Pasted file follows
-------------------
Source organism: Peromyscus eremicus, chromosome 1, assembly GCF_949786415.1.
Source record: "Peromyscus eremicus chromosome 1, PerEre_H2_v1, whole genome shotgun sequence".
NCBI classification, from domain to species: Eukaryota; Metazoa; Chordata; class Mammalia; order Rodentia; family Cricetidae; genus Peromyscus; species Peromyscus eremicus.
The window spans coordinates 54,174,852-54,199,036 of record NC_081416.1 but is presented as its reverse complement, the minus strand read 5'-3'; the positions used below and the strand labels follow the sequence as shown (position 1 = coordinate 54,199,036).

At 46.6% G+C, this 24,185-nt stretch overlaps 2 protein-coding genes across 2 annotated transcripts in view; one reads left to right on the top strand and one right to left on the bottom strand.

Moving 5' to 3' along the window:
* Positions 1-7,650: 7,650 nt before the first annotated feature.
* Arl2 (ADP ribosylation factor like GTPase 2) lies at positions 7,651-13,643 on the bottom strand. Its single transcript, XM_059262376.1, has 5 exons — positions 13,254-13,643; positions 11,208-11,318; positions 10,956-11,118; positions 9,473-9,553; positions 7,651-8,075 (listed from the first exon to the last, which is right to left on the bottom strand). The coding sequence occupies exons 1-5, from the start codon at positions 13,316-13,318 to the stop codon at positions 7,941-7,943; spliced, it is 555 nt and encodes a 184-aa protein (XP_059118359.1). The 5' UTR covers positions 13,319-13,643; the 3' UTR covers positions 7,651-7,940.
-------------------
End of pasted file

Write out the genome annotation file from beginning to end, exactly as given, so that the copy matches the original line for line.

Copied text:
Source organism: Peromyscus eremicus, chromosome 1, assembly GCF_949786415.1.
Source record: "Peromyscus eremicus chromosome 1, PerEre_H2_v1, whole genome shotgun sequence".
NCBI classification, from domain to species: Eukaryota; Metazoa; Chordata; class Mammalia; order Rodentia; family Cricetidae; genus Peromyscus; species Peromyscus eremicus.
The window spans coordinates 54,174,852-54,199,036 of record NC_081416.1 but is presented as its reverse complement, the minus strand read 5'-3'; the positions used below and the strand labels follow the sequence as shown (position 1 = coordinate 54,199,036).

At 46.6% G+C, this 24,185-nt stretch overlaps 2 protein-coding genes across 2 annotated transcripts in view; one reads left to right on the top strand and one right to left on the bottom strand.

Moving 5' to 3' along the window:
* Positions 1-7,650: 7,650 nt before the first annotated feature.
* Arl2 (ADP ribosylation factor like GTPase 2) lies at positions 7,651-13,643 on the bottom strand. Its single transcript, XM_059262376.1, has 5 exons — positions 13,254-13,643; positions 11,208-11,318; positions 10,956-11,118; positions 9,473-9,553; positions 7,651-8,075 (listed from the first exon to the last, which is right to left on the bottom strand). The coding sequence occupies exons 1-5, from the start codon at positions 13,316-13,318 to the stop codon at positions 7,941-7,943; spliced, it is 555 nt and encodes a 184-aa protein (XP_059118359.1). The 5' UTR covers positions 13,319-13,643; the 3' UTR covers positions 7,651-7,940.